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And the Bright Morning Comes single work   poetry   "Is this the hollowness of my father’s death?"
Issue Details: First known date: 2018... 2018 And the Bright Morning Comes
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  • Translators’ Note:

    'Nakamura Sachiko (b.1963) grew up in Ōtunato-city in the Iwate prefecture in Tohoku, Japan, which became one of the most severely damaged areas by the 2011 Tohoku earthquake and tsunami. Born into a landlord family who had lived there for hundreds of years, she has never left her home town. This poem is based on her experiences after the tsunami. The poetic style she has chosen, including the mixture of the prose and linages, past and present, monologues, conversations, dialogues, and signs around the town, represents the confusion of the people’s state of mind as well as the chaotic situation the towns and cities of Tohoku had to face. The black dot in the poem is used as a coded reference to the government, implying sarcasm at the government’s treatment of the disaster. This poem won a prize in Iwate prefecture’s Disaster Poetry Competition and was published in Iwate Disaster Poetry Anthology (Shishū, Iwate shinsai shiika 2017).

    'Rina Kikuchi, a native speaker, completed a literal translation of the poem, liaising in Japanese with Nakamura to clarify some of the ideas embedded in the work. Cassandra Atherton, who is a scholar in the field of Japanese disaster poetry and a prose poet, worked with Rina on her translation to create a poem in English that was true to the original, but which also engaged a reader­ship outside Japan. Once the English version was drafted, Rina, who describes herself as a messenger between poets, took this to Nakamura and completed some redrafting based on her feedback. The translation process was rewarding because it ultimately brings important Japanese poetry a wider readership.'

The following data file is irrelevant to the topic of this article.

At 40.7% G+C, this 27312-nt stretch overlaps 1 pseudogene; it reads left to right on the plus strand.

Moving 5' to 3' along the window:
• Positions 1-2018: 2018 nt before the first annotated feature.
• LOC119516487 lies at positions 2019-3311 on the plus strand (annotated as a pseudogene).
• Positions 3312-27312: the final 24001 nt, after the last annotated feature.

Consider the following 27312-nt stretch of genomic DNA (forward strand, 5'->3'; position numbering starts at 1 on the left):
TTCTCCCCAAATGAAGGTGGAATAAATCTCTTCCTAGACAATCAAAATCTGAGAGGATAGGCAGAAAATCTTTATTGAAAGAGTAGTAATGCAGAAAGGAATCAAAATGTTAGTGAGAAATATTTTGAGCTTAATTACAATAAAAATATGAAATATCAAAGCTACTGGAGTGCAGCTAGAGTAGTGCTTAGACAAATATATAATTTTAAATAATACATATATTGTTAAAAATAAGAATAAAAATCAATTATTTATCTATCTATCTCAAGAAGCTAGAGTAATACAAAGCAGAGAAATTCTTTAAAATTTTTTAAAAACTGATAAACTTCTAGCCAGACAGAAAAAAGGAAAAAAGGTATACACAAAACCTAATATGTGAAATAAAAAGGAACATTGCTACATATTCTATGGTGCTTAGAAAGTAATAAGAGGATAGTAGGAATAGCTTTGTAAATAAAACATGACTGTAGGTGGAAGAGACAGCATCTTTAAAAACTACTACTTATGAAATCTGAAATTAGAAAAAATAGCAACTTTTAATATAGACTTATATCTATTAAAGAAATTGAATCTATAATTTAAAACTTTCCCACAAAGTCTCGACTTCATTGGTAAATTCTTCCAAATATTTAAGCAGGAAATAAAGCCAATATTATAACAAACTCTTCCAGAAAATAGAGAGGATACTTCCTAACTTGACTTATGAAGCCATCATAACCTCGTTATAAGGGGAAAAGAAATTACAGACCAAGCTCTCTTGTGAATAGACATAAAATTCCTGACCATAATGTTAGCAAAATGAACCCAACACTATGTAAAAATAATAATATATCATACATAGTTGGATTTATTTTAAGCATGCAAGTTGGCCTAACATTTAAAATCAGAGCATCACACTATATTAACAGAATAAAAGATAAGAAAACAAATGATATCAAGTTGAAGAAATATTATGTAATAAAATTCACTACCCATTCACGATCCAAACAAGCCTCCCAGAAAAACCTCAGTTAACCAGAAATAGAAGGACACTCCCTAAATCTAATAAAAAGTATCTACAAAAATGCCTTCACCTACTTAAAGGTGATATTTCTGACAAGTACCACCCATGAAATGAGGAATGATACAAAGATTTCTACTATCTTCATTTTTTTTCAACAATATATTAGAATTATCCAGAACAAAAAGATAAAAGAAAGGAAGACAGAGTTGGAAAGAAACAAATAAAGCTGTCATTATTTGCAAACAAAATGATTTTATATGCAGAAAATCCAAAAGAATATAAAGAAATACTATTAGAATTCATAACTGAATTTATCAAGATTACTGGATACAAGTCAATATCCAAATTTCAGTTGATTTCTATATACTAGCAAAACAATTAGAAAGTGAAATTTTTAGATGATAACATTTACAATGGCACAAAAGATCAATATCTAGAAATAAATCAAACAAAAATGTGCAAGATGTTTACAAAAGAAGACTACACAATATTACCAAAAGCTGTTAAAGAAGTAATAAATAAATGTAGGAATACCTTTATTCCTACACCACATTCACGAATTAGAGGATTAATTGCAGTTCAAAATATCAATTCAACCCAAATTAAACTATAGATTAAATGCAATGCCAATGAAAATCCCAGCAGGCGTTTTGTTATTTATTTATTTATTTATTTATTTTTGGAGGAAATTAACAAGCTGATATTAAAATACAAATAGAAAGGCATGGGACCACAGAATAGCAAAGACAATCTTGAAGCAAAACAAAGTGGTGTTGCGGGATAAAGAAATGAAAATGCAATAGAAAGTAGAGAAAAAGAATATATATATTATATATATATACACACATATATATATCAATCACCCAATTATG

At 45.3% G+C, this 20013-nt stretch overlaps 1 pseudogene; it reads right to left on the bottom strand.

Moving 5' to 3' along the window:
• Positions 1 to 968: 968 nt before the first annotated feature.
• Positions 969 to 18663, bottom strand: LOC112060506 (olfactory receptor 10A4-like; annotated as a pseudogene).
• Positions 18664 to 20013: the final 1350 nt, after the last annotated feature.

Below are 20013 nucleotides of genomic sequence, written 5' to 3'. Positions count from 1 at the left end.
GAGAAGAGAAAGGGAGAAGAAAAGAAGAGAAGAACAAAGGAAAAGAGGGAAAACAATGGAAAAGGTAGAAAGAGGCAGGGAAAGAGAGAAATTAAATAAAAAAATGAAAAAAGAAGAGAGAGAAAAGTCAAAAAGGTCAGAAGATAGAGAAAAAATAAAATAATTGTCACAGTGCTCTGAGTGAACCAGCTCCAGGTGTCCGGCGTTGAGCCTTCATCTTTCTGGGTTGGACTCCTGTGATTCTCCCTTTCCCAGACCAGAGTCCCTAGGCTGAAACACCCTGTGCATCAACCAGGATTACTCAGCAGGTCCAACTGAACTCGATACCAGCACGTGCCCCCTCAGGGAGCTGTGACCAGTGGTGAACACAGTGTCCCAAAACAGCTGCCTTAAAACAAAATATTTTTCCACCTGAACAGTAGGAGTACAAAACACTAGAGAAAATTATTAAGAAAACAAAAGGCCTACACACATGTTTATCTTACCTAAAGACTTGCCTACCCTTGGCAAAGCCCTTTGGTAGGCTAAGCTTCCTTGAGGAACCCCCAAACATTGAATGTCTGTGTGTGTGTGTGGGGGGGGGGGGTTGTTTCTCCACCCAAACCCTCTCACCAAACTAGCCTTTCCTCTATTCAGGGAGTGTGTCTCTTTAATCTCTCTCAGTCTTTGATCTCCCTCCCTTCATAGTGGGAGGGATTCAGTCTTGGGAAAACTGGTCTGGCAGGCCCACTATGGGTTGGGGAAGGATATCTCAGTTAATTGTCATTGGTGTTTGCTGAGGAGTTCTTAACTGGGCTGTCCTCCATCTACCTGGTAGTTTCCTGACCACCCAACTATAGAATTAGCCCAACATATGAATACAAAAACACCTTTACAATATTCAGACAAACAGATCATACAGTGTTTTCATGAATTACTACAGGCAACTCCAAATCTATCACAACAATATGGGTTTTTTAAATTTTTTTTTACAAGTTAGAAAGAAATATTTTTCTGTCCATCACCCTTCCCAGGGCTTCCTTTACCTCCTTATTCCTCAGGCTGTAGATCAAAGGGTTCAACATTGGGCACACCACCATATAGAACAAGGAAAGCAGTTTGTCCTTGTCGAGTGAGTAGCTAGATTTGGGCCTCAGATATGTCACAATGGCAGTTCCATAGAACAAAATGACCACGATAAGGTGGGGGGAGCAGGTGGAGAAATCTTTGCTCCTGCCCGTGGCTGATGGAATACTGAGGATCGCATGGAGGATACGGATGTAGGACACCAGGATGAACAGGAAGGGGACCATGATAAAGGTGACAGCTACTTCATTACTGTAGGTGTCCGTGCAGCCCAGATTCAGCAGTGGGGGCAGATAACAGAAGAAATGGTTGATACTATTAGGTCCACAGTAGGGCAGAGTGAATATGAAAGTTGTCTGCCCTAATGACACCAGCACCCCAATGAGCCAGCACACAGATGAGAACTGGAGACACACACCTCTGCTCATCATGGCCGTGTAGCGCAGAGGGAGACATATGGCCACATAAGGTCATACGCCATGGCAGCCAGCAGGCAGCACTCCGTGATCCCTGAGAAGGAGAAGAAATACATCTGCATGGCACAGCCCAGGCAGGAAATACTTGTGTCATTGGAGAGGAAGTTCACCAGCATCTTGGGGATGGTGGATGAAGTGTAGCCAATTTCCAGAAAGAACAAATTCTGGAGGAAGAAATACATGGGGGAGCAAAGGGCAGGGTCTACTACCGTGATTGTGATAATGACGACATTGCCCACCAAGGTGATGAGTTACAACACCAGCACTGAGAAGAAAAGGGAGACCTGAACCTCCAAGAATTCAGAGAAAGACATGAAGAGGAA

Publication Details of Only Known VersionEarliest 2 Known Versions of

  • Appears in:
    y separately published work icon Meanjin The Turning Point vol. 77 no. 2 Winter 2018 14104884 2018 periodical issue

    'Clementine Ford wonders whether the #MeToo movement represents a turning point for women, Anna Spargo-Ryan thinks not: 'In the wake of #MeToo, when women said "this time it will be different", it wasn't.' Joumanah El Matrah picks over the idea of religious freedom, Liz Conor recalls the section 18C case against cartoonist Bill Leak, and an earlier race controversy over the work of Eric Jolliffe. Clare Payne argues that women are entering a new age of economic empowerment. Timmah Ball brings an Indigenous perspective to the home ownership debate, Hugh Mackay offers calm reflections on the madness of Year 12, Carmel Bird ponders her many connections to Nobel Prize contender Gerald Murnane, and Harry Saddler listens to the world with the ears of a dog.

    'There's new fiction from Randa Abdel-Fattah, Beejay Silcox, Laura Elvery and Vogel Prize winner Emily O'Grady. The edition's poets include: Fiona Wright, John Kinsella, Kevin Brophy, Kate Middleton and Hazel Smith.' (Publication summary)

    pg. 10-12
Last amended 18 Jul 2018 10:13:05
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